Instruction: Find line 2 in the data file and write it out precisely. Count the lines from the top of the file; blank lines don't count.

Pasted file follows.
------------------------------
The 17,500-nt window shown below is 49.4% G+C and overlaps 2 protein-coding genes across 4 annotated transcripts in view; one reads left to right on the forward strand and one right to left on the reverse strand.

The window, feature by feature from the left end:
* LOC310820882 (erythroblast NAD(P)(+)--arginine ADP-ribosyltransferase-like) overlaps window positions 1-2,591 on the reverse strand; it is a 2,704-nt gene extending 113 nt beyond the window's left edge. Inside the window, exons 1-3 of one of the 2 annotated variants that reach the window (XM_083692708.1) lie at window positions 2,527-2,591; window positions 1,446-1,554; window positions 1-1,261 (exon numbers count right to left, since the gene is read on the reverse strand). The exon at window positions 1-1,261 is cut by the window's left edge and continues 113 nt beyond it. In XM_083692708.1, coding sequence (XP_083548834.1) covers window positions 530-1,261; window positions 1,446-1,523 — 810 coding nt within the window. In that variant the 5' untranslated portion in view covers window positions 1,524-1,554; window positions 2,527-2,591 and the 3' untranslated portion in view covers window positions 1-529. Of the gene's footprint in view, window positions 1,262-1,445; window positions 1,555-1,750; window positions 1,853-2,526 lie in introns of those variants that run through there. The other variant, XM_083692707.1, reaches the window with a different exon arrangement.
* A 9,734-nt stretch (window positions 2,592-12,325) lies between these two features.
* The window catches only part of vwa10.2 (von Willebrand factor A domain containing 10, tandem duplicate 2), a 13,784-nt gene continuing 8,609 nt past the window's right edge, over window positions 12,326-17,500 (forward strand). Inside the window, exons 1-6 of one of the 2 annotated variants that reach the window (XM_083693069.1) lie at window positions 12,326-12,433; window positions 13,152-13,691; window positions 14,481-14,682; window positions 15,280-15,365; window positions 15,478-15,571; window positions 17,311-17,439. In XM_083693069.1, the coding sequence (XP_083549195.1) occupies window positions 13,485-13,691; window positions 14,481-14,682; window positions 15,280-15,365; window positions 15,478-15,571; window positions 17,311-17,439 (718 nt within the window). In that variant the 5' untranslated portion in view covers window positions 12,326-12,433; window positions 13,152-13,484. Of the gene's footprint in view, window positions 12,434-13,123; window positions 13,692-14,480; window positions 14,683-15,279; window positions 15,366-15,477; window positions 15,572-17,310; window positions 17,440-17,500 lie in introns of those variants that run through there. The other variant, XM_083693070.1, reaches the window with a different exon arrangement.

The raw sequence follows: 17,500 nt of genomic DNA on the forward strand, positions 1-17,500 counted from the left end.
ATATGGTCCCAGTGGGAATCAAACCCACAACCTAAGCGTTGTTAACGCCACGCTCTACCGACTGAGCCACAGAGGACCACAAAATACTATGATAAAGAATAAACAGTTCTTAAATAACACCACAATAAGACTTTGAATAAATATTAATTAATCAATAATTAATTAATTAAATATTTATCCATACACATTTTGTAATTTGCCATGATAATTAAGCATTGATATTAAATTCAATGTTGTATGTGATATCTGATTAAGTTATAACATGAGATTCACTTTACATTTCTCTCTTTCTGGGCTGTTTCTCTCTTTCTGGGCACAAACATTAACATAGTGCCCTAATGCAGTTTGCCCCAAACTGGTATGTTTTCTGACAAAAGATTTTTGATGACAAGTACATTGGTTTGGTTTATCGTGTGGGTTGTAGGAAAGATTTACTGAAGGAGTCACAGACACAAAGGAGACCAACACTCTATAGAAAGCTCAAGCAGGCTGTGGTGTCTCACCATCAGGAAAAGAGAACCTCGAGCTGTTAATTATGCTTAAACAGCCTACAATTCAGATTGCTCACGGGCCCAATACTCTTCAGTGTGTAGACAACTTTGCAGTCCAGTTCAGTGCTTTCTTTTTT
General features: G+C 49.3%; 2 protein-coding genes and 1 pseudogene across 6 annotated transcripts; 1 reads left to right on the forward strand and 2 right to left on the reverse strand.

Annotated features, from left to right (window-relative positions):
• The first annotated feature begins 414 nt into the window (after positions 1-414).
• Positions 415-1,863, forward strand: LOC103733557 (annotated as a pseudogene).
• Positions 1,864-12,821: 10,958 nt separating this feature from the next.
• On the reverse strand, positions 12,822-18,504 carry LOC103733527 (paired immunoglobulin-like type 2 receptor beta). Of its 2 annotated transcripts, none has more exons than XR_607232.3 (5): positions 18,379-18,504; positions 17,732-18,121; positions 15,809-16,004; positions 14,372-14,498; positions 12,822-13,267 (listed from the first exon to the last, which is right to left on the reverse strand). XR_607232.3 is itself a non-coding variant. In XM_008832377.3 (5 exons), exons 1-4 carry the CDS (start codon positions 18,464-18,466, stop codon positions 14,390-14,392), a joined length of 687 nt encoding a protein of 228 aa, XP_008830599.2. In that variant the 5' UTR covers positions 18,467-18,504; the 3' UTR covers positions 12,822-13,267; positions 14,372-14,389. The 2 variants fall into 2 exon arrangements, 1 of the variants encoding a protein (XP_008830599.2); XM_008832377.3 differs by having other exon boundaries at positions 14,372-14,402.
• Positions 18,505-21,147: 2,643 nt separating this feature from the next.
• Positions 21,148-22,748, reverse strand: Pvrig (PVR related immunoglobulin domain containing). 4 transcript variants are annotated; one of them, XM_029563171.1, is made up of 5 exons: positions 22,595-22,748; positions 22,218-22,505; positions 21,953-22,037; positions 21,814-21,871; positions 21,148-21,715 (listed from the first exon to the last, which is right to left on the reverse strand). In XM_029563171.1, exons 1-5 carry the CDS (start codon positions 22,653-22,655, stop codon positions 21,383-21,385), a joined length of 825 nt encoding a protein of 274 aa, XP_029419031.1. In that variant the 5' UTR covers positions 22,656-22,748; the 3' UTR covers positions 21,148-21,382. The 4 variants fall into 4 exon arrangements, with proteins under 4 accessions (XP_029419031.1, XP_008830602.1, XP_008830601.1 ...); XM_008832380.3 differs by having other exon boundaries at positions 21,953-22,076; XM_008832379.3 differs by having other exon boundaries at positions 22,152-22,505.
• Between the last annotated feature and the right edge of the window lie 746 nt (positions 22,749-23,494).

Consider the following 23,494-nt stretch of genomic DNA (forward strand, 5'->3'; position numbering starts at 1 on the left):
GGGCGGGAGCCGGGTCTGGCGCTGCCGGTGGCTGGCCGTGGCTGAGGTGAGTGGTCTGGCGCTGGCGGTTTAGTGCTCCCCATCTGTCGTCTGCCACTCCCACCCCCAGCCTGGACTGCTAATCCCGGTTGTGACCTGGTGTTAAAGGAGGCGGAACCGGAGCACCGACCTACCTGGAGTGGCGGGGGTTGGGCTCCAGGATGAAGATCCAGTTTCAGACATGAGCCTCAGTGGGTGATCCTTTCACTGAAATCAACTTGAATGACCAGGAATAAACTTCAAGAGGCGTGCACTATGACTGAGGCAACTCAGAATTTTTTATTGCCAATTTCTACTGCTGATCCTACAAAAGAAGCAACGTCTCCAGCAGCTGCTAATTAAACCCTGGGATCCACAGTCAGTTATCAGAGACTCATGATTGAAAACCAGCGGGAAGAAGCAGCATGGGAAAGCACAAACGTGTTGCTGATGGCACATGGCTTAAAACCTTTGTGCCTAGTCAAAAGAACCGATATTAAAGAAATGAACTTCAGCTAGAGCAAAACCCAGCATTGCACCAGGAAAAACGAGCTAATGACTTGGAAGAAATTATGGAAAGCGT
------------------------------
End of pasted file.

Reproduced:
The window, feature by feature from the left end: